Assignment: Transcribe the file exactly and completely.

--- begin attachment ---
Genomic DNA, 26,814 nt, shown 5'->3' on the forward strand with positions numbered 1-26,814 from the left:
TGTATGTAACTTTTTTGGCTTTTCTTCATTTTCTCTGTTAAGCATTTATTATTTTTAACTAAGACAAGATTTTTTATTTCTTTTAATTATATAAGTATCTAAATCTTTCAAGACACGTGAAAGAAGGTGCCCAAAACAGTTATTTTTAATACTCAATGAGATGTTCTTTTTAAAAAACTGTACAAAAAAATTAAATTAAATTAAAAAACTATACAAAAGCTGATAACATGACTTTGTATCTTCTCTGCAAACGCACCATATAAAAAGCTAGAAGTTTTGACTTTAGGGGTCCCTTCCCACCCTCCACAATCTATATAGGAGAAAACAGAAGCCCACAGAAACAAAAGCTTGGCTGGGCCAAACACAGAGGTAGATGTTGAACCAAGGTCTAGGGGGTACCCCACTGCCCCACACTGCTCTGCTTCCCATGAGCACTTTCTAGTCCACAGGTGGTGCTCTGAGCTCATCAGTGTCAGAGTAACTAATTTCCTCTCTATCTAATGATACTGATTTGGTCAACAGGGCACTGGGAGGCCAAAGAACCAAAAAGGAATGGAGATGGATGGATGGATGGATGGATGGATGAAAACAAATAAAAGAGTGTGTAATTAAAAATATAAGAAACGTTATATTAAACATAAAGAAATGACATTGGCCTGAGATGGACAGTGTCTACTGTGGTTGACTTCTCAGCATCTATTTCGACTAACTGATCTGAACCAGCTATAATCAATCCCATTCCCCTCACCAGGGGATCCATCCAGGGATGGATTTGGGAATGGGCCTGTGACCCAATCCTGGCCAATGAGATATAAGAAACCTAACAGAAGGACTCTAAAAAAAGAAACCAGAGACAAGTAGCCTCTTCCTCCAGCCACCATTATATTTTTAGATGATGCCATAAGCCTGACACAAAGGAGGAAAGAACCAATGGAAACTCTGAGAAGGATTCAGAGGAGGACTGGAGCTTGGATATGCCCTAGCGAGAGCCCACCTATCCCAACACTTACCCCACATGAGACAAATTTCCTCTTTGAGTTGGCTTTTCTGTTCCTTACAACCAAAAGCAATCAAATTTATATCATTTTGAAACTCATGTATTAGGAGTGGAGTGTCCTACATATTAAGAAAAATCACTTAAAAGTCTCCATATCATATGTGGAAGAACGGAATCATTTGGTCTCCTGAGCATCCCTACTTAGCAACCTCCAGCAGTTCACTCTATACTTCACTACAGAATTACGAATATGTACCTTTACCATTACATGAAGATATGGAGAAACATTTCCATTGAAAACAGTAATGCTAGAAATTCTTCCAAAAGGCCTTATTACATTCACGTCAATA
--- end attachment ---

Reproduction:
Genomic DNA, 26,814 nt, shown 5'->3' on the forward strand with positions numbered 1-26,814 from the left:
TGTATGTAACTTTTTTGGCTTTTCTTCATTTTCTCTGTTAAGCATTTATTATTTTTAACTAAGACAAGATTTTTTATTTCTTTTAATTATATAAGTATCTAAATCTTTCAAGACACGTGAAAGAAGGTGCCCAAAACAGTTATTTTTAATACTCAATGAGATGTTCTTTTTAAAAAACTGTACAAAAAAATTAAATTAAATTAAAAAACTATACAAAAGCTGATAACATGACTTTGTATCTTCTCTGCAAACGCACCATATAAAAAGCTAGAAGTTTTGACTTTAGGGGTCCCTTCCCACCCTCCACAATCTATATAGGAGAAAACAGAAGCCCACAGAAACAAAAGCTTGGCTGGGCCAAACACAGAGGTAGATGTTGAACCAAGGTCTAGGGGGTACCCCACTGCCCCACACTGCTCTGCTTCCCATGAGCACTTTCTAGTCCACAGGTGGTGCTCTGAGCTCATCAGTGTCAGAGTAACTAATTTCCTCTCTATCTAATGATACTGATTTGGTCAACAGGGCACTGGGAGGCCAAAGAACCAAAAAGGAATGGAGATGGATGGATGGATGGATGGATGGATGAAAACAAATAAAAGAGTGTGTAATTAAAAATATAAGAAACGTTATATTAAACATAAAGAAATGACATTGGCCTGAGATGGACAGTGTCTACTGTGGTTGACTTCTCAGCATCTATTTCGACTAACTGATCTGAACCAGCTATAATCAATCCCATTCCCCTCACCAGGGGATCCATCCAGGGATGGATTTGGGAATGGGCCTGTGACCCAATCCTGGCCAATGAGATATAAGAAACCTAACAGAAGGACTCTAAAAAAAGAAACCAGAGACAAGTAGCCTCTTCCTCCAGCCACCATTATATTTTTAGATGATGCCATAAGCCTGACACAAAGGAGGAAAGAACCAATGGAAACTCTGAGAAGGATTCAGAGGAGGACTGGAGCTTGGATATGCCCTAGCGAGAGCCCACCTATCCCAACACTTACCCCACATGAGACAAATTTCCTCTTTGAGTTGGCTTTTCTGTTCCTTACAACCAAAAGCAATCAAATTTATATCATTTTGAAACTCATGTATTAGGAGTGGAGTGTCCTACATATTAAGAAAAATCACTTAAAAGTCTCCATATCATATGTGGAAGAACGGAATCATTTGGTCTCCTGAGCATCCCTACTTAGCAACCTCCAGCAGTTCACTCTATACTTCACTACAGAATTACGAATATGTACCTTTACCATTACATGAAGATATGGAGAAACATTTCCATTGAAAACAGTAATGCTAGAAATTCTTCCAAAAGGCCTTATTACATTCACGTCAATA